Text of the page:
filament

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filament,

in astronomy: see chromospherechromosphere
[Gr.,=color sphere], layer of rarefied, transparent gases in the solar atmosphere; it measures 6,000 mi (9,700 km) in thickness and lies between the photosphere (the sun's visible surface) and the corona (its outer atmosphere).
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Filament

A very thin tungsten wire inside an incandescent light. When heated, it glows and emits light.
Illustrated Dictionary of Architecture Copyright © 2012, 2002, 1998 by The McGraw-Hill Companies, Inc. All rights reserved

filament

[′fil·ə·mənt]
(astronomy)
A prominence, seen as a dark marking on the solar disk.
(botany)
The stalk of a stamen which supports the anther.
A chain of cells joined end to end, as in certain algae.
(electricity)
Metallic wire or ribbon which is heated in an incandescent lamp to produce light, by passing an electric current through the filament.
(electronics)
A cathode made of resistance wire or ribbon, through which an electric current is sent to produce the high temperature required for emission of electrons in a thermionic tube. Also known as directly heated cathode; filamentary cathode; filament-type cathode.
(invertebrate zoology)
A single silk fiber in the cocoon of a silkworm.
(metallurgy)
A long, flexible metal wire drawn very fine.
(science and technology)
A long, flexible object with a small cross section.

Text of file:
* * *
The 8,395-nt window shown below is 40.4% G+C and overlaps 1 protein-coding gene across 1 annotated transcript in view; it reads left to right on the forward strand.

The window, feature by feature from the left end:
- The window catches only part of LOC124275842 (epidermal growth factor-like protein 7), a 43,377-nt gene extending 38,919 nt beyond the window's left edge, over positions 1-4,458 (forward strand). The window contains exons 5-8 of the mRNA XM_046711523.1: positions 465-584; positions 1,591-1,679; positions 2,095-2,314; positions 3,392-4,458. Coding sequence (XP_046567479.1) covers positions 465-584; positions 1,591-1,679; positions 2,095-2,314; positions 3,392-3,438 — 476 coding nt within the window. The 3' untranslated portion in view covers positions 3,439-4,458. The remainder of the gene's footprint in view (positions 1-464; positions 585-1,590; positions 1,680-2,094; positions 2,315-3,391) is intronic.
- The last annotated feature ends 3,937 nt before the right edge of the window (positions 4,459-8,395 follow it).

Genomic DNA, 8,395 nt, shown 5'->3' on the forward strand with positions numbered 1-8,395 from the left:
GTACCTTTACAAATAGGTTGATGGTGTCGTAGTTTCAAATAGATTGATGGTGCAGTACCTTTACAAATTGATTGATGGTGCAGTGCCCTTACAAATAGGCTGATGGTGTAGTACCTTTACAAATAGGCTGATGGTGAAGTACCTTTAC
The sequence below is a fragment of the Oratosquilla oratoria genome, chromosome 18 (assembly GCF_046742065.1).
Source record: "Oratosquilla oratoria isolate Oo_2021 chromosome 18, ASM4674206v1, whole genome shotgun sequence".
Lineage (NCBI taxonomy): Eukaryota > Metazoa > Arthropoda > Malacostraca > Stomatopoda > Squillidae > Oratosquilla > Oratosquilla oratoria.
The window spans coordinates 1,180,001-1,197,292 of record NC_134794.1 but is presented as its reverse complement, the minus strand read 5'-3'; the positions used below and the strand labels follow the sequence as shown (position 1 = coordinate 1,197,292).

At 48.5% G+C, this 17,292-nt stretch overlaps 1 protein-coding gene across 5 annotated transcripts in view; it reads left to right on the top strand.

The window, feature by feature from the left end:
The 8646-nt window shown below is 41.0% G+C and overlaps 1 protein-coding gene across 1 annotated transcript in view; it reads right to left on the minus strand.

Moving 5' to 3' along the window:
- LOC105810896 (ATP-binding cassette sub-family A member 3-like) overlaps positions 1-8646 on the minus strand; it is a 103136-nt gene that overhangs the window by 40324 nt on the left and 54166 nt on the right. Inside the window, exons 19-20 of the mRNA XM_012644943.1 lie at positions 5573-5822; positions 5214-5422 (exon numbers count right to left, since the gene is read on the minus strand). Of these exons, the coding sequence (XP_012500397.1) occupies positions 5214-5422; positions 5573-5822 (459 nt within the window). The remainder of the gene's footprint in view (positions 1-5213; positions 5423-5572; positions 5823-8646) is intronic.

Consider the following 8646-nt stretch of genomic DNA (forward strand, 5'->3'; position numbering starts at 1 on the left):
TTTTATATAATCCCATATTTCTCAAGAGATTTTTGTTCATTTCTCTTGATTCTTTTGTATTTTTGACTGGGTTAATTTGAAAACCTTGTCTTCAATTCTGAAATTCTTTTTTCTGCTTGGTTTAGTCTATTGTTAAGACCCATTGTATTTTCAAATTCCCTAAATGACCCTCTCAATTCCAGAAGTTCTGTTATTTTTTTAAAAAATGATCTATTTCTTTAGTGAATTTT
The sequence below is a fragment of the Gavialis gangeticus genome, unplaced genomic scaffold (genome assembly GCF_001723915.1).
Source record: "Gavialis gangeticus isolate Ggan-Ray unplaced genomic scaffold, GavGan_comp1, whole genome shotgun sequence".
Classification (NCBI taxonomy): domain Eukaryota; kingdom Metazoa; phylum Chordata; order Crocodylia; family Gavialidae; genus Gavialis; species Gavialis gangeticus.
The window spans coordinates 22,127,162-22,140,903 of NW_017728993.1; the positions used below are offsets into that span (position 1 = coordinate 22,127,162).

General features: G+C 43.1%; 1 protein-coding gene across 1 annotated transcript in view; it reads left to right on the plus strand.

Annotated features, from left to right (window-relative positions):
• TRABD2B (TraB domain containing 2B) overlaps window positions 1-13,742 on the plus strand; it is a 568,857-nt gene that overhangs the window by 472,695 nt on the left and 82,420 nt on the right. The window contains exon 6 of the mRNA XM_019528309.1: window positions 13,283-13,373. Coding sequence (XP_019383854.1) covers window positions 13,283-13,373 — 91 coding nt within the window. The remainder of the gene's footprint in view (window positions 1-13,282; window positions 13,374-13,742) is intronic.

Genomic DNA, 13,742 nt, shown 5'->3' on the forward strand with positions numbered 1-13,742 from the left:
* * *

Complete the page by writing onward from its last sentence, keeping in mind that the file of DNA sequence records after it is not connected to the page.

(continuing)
(textiles)
A single continuous manufactured fiber which is extruded from a spinneret and joined with others to make a thread.
McGraw-Hill Dictionary of Scientific & Technical Terms, 6E, Copyright © 2003 by The McGraw-Hill Companies, Inc.

filament

An incandescent lamp filament whose form and construction are designated by a letter: S, straight wire; C, coil; CC, coiled coil.
McGraw-Hill Dictionary of Architecture and Construction. Copyright © 2003 by McGraw-Hill Companies, Inc.

filament

1. the thin wire, usually tungsten, inside a light bulb that emits light when heated to incandescence by an electric current
2. Electronics a high-resistance wire or ribbon, forming the cathode in some valves
3. a single strand of a natural or synthetic fibre; fibril
4. Botany
a. the stalk of a stamen
b. any of the long slender chains of cells into which some algae and fungi are divided
5. Ornithol the barb of a down feather
6. Anatomy any slender structure or part, such as the tail of a spermatozoon; filum
7. Astronomy
a. a long structure of relatively cool material in the solar corona
b. a long large-scale cluster of galaxies
Collins Discovery Encyclopedia, 1st edition © HarperCollins Publishers 2005